American judges, and especially lifetime-appointed federal judges, are often revered as the pinnacle of objectivity, possessing a deep commitment to fairness, and driven to seek justice as they interpret federal laws and the U.S. Constitution. As these judges struggle with some of the great challenges of the modern legal world, empirical scholars must seek to fully understand the role of implicit bias in judicial decision-making. Research from the field of implicit social cognition has long documented negative implicit biases towards a wide range of group members, some of whom may well be harmed in various ways across the legal system. Unfortunately, legal scholarship, and particularly empirical legal scholarship, has lagged behind in terms of investigating how implicit biases, beyond Black and White, may lead to unfair outcomes in a range of legal areas, including those relevant to judges’ potentially landmark legal decisions.

This Article proposes, and then empirically tests, the proposition that even today negative implicit biases may manifest in federal and state judges against even so-called privileged minorities, such as Asian- Americans and Jews. We present the results of an original empirical study we conducted on 239 sitting federal and state judges (including 100 federal district judges representing all Circuits) and consider the ways in which these judicial implicit biases may manifest. The study found that the judges harbored strong to moderate negative implicit stereotypes against Asian-Americans and Jews, while holding favorable implicit stereotypes towards Whites and Christians. These negative stereotypes associate Asians and Jews with immoral traits, such as “greedy,” “dishonest,” and “controlling,” and associate Whites and Christians with moral traits, such as “trustworthy,” “honest,” and “giving.” The study further found that federal district court judges sentenced Jewish defendants to marginally longer prison terms than identical Christian defendants and that implicit bias was likely the cause of the disparity.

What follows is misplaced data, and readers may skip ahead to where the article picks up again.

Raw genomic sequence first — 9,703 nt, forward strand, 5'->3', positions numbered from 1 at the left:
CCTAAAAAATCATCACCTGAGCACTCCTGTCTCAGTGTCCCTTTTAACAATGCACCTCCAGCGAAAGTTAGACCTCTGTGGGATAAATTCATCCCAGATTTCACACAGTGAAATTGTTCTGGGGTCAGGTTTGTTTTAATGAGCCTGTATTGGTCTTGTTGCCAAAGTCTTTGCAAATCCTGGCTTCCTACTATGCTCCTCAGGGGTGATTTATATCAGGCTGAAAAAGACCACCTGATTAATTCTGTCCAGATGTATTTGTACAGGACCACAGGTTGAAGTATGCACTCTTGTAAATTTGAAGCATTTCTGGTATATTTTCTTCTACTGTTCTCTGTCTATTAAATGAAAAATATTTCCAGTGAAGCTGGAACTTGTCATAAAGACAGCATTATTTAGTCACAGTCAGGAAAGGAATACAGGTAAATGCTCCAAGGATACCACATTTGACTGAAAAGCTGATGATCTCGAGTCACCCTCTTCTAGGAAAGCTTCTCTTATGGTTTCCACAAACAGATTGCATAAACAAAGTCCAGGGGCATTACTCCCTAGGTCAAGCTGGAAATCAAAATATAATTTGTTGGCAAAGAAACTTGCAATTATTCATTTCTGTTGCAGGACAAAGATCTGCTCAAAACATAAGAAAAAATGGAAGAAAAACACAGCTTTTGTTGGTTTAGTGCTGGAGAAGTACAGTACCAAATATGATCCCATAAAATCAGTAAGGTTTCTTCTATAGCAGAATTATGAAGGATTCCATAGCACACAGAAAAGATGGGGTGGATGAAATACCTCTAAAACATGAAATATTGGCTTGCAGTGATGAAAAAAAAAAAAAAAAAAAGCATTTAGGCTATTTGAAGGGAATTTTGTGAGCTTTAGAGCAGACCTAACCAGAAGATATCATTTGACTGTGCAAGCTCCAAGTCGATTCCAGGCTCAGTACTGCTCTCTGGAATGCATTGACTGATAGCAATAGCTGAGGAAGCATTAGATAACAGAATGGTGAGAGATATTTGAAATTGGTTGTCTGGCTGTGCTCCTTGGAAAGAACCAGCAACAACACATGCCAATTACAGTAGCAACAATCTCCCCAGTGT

This Article suggests, and the empirical study supports the claim, that automatic biases and cognitions indeed influence a much broader range of judicial decisions than has previously been considered.

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